Why do the vast majority of people live in communities? Why is there a division of labour and specialisation among them? Why and how are leaders and the led separated? How are community decisions made? Who has the power? And who really owns it? Was Plato or Aristotle a political scientist? Why do some peoples survive and others disappear? Can we exist without a state? What are the tasks of the state, what can it do and what must it do? What is the scope of politics? Can it intervene, and should it intervene at all, in market mechanisms? Should it support childbearing? How should it deal with migration? Can leadership be both strong and democratic? Can a government be prepared for the unforeseen events of the future?
In the School of Social Sciences and History, we seek answers to these and similar questions, so that we can look at the politics, social changes and challenges of our own region, East-Central Europe and the European Union, armed with theories. We want to break with the fragmentation and introversion of the social sciences. We have a complex range of interests and approaches. In our school, our teachers and invited guests integrate social science disciplines, linking the past with the present and the future, so that political science and sociology, public policy and political economy, political and social history, political philosophy and political reflection not only fit together but also reinforce each other.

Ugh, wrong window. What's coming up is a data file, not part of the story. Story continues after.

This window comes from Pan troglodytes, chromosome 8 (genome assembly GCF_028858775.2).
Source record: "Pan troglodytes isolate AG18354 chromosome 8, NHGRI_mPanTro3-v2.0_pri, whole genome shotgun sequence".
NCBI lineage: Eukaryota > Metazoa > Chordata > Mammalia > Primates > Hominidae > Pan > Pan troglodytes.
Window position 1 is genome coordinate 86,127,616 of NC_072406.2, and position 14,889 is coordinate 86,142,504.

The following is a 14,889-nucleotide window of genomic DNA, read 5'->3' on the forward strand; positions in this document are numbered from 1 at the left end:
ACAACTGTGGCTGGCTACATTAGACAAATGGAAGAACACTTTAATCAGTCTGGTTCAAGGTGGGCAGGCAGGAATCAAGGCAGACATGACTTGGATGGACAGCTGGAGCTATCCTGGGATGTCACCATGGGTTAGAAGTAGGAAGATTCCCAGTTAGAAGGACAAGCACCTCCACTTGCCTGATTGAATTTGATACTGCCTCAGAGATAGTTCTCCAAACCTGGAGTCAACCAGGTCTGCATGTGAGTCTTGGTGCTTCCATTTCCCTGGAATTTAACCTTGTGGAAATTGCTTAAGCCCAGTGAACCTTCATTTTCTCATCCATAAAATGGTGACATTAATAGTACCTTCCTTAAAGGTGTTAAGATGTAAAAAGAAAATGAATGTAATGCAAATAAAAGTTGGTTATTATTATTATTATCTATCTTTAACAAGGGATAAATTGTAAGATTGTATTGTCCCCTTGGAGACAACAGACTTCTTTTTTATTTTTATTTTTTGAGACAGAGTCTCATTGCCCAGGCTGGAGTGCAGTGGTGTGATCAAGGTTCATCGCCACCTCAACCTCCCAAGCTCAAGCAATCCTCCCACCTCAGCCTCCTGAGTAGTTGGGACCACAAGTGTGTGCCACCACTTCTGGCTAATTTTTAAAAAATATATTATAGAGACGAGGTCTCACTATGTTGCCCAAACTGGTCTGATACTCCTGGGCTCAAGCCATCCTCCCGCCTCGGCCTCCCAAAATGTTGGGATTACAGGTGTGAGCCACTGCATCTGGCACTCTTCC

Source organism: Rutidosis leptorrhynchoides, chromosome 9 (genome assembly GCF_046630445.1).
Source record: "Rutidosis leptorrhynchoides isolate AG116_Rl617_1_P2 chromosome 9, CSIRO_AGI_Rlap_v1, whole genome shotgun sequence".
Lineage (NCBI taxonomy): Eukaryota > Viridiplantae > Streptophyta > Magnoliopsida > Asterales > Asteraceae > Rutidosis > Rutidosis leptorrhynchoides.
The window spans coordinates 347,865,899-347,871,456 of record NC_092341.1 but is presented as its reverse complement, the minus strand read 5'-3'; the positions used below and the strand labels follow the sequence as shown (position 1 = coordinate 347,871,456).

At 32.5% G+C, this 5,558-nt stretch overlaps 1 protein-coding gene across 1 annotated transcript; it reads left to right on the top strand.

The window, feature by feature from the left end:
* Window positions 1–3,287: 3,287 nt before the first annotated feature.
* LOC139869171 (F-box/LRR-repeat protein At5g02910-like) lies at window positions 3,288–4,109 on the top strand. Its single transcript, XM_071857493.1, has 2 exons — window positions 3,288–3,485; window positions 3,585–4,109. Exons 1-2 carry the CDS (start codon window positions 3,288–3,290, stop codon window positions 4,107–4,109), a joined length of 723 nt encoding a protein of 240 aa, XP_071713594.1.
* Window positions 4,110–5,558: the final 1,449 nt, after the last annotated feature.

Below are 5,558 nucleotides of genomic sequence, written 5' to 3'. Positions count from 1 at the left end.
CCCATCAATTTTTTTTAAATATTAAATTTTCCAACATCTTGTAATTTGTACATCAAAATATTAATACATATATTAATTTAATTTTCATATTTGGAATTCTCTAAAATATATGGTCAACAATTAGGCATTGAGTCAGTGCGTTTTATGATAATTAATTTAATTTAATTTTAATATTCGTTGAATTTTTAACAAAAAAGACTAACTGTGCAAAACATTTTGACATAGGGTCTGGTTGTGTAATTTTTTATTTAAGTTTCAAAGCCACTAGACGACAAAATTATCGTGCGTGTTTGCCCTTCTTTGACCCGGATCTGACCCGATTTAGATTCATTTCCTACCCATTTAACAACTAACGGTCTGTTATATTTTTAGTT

In our community, we seek to build a common and mutual perspective through lectures, debates, role-plays and field trips, real or virtual, to broaden our political and social knowledge and experience.